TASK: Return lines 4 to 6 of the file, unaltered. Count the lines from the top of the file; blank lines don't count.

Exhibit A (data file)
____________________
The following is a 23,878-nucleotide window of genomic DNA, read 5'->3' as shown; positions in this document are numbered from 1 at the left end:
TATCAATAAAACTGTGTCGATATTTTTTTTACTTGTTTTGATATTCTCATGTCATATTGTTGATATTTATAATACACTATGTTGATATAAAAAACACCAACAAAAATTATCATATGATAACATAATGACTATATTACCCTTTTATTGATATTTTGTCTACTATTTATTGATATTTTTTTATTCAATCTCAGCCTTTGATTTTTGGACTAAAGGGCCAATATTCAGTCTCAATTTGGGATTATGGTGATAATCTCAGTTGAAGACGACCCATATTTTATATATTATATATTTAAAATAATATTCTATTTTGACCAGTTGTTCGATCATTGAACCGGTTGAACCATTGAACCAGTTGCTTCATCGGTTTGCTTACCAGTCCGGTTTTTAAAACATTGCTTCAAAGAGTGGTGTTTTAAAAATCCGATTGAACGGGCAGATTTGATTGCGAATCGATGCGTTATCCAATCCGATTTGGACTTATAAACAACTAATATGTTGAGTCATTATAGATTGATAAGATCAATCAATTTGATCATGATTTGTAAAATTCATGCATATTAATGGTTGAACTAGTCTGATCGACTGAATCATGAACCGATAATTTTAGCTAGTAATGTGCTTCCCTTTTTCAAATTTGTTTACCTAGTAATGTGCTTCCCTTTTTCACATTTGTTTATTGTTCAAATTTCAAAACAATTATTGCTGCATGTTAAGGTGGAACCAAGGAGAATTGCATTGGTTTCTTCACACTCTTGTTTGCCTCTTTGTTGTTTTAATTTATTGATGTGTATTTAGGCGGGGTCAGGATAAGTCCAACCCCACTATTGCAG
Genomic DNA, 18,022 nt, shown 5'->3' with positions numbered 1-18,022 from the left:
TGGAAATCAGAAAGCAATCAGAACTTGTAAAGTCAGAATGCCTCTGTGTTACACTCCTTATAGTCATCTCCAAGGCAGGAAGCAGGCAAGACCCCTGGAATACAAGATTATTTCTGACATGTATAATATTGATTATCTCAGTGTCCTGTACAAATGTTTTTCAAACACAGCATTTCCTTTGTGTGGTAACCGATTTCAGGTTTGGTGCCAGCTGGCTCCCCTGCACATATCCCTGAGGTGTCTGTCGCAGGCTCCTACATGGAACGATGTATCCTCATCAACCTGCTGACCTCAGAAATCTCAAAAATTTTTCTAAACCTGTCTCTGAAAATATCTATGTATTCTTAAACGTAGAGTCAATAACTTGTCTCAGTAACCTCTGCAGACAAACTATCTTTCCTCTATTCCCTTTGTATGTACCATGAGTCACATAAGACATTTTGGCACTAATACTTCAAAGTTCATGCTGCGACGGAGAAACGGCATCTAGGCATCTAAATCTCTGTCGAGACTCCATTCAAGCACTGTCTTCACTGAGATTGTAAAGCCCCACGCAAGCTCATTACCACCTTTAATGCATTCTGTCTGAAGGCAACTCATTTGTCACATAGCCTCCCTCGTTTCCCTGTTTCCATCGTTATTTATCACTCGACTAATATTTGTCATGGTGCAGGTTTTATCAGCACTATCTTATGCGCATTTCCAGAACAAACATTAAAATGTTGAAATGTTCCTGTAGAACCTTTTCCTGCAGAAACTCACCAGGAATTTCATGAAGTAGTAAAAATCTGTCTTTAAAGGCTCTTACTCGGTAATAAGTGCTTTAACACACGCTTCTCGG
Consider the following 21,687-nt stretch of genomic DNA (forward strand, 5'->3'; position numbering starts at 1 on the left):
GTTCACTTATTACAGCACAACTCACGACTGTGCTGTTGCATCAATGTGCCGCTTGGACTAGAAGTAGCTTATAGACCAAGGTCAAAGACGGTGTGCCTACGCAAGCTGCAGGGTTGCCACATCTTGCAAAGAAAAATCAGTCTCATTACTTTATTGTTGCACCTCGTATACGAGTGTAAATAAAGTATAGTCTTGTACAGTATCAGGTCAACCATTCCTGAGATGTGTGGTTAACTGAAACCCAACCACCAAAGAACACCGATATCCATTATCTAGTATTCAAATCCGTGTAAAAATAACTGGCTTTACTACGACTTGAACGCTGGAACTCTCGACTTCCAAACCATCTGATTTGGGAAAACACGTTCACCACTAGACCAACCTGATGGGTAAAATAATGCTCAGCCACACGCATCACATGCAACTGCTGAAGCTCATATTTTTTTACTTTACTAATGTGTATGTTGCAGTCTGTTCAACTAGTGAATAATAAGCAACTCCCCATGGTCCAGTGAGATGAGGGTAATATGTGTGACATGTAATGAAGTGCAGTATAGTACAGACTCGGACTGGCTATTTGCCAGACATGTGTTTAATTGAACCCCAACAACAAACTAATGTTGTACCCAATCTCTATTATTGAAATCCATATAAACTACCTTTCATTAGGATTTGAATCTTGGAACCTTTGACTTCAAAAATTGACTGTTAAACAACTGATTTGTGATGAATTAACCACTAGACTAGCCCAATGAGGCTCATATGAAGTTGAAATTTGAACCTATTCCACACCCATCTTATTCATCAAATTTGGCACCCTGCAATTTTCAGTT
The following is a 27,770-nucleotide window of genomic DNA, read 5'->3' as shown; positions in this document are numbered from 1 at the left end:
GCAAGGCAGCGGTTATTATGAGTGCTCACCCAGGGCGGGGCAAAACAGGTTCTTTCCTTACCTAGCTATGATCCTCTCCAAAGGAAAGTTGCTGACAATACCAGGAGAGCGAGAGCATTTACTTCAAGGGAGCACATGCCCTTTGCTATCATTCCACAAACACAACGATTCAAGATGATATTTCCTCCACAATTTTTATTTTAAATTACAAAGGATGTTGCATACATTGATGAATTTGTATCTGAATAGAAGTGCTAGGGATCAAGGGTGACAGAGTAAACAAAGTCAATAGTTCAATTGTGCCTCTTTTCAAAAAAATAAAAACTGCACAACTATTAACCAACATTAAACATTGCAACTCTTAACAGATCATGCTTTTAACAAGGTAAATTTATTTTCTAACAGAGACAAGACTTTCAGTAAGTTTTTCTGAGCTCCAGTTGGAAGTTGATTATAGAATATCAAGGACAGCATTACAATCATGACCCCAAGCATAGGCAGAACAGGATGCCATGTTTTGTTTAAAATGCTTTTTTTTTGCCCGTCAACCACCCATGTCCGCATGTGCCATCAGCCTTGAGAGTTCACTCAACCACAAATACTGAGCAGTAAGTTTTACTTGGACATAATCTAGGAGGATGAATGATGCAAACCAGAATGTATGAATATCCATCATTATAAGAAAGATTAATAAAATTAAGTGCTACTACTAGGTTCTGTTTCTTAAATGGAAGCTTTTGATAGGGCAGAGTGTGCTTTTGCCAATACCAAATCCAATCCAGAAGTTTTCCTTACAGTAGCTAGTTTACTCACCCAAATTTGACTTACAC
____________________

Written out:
TGGAAATCAGAAAGCAATCAGAACTTGTAAAGTCAGAATGCCTCTGTGTTACACTCCTTATAGTCATCTCCAAGGCAGGAAGCAGGCAAGACCCCTGGAATACAAGATTATTTCTGACATGTATAATATTGATTATCTCAGTGTCCTGTACAAATGTTTTTCAAACACAGCATTTCCTTTGTGTGGTAACCGATTTCAGGTTTGGTGCCAGCTGGCTCCCCTGCACATATCCCTGAGGTGTCTGTCGCAGGCTCCTACATGGAACGATGTATCCTCATCAACCTGCTGACCTCAGAAATCTCAAAAATTTTTCTAAACCTGTCTCTGAAAATATCTATGTATTCTTAAACGTAGAGTCAATAACTTGTCTCAGTAACCTCTGCAGACAAACTATCTTTCCTCTATTCCCTTTGTATGTACCATGAGTCACATAAGACATTTTGGCACTAATACTTCAAAGTTCATGCTGCGACGGAGAAACGGCATCTAGGCATCTAAATCTCTGTCGAGACTCCATTCAAGCACTGTCTTCACTGAGATTGTAAAGCCCCACGCAAGCTCATTACCACCTTTAATGCATTCTGTCTGAAGGCAACTCATTTGTCACATAGCCTCCCTCGTTTCCCTGTTTCCATCGTTATTTATCACTCGACTAATATTTGTCATGGTGCAGGTTTTATCAGCACTATCTTATGCGCATTTCCAGAACAAACATTAAAATGTTGAAATGTTCCTGTAGAACCTTTTCCTGCAGAAACTCACCAGGAATTTCATGAAGTAGTAAAAATCTGTCTTTAAAGGCTCTTACTCGGTAATAAGTGCTTTAACACACGCTTCTCGG
Consider the following 21,687-nt stretch of genomic DNA (forward strand, 5'->3'; position numbering starts at 1 on the left):
GTTCACTTATTACAGCACAACTCACGACTGTGCTGTTGCATCAATGTGCCGCTTGGACTAGAAGTAGCTTATAGACCAAGGTCAAAGACGGTGTGCCTACGCAAGCTGCAGGGTTGCCACATCTTGCAAAGAAAAATCAGTCTCATTACTTTATTGTTGCACCTCGTATACGAGTGTAAATAAAGTATAGTCTTGTACAGTATCAGGTCAACCATTCCTGAGATGTGTGGTTAACTGAAACCCAACCACCAAAGAACACCGATATCCATTATCTAGTATTCAAATCCGTGTAAAAATAACTGGCTTTACTACGACTTGAACGCTGGAACTCTCGACTTCCAAACCATCTGATTTGGGAAAACACGTTCACCACTAGACCAACCTGATGGGTAAAATAATGCTCAGCCACACGCATCACATGCAACTGCTGAAGCTCATATTTTTTTACTTTACTAATGTGTATGTTGCAGTCTGTTCAACTAGTGAATAATAAGCAACTCCCCATGGTCCAGTGAGATGAGGGTAATATGTGTGACATGTAATGAAGTGCAGTATAGTACAGACTCGGACTGGCTATTTGCCAGACATGTGTTTAATTGAACCCCAACAACAAACTAATGTTGTACCCAATCTCTATTATTGAAATCCATATAAACTACCTTTCATTAGGATTTGAATCTTGGAACCTTTGACTTCAAAAATTGACTGTTAAACAACTGATTTGTGATGAATTAACCACTAGACTAGCCCAATGAGGCTCATATGAAGTTGAAATTTGAACCTATTCCACACCCATCTTATTCATCAAATTTGGCACCCTGCAATTTTCAGTT